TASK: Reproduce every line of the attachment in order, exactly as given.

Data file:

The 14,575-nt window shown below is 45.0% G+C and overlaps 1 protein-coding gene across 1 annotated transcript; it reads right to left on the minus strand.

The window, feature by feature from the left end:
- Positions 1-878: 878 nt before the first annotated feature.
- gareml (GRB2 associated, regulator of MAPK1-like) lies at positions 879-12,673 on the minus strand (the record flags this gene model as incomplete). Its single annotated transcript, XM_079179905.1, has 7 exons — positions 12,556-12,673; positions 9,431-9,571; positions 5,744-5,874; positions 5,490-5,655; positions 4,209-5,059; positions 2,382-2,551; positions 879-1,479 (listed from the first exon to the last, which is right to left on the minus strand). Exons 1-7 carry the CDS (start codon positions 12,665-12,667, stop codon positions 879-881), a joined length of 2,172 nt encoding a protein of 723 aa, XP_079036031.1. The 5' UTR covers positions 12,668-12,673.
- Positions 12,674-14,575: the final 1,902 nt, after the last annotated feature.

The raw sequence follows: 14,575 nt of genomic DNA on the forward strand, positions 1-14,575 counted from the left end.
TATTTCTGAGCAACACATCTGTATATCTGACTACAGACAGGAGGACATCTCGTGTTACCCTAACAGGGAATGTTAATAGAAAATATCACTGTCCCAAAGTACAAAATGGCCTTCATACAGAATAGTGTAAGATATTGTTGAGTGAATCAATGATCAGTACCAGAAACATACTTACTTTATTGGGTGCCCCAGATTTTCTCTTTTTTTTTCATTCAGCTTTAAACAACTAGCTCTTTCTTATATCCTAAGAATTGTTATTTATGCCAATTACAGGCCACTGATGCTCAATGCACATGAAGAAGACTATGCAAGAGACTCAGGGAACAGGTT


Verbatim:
The 14,575-nt window shown below is 45.0% G+C and overlaps 1 protein-coding gene across 1 annotated transcript; it reads right to left on the minus strand.

The window, feature by feature from the left end:
- Positions 1-878: 878 nt before the first annotated feature.
- gareml (GRB2 associated, regulator of MAPK1-like) lies at positions 879-12,673 on the minus strand (the record flags this gene model as incomplete). Its single annotated transcript, XM_079179905.1, has 7 exons — positions 12,556-12,673; positions 9,431-9,571; positions 5,744-5,874; positions 5,490-5,655; positions 4,209-5,059; positions 2,382-2,551; positions 879-1,479 (listed from the first exon to the last, which is right to left on the minus strand). Exons 1-7 carry the CDS (start codon positions 12,665-12,667, stop codon positions 879-881), a joined length of 2,172 nt encoding a protein of 723 aa, XP_079036031.1. The 5' UTR covers positions 12,668-12,673.
- Positions 12,674-14,575: the final 1,902 nt, after the last annotated feature.

The raw sequence follows: 14,575 nt of genomic DNA on the forward strand, positions 1-14,575 counted from the left end.
TATTTCTGAGCAACACATCTGTATATCTGACTACAGACAGGAGGACATCTCGTGTTACCCTAACAGGGAATGTTAATAGAAAATATCACTGTCCCAAAGTACAAAATGGCCTTCATACAGAATAGTGTAAGATATTGTTGAGTGAATCAATGATCAGTACCAGAAACATACTTACTTTATTGGGTGCCCCAGATTTTCTCTTTTTTTTTCATTCAGCTTTAAACAACTAGCTCTTTCTTATATCCTAAGAATTGTTATTTATGCCAATTACAGGCCACTGATGCTCAATGCACATGAAGAAGACTATGCAAGAGACTCAGGGAACAGGTT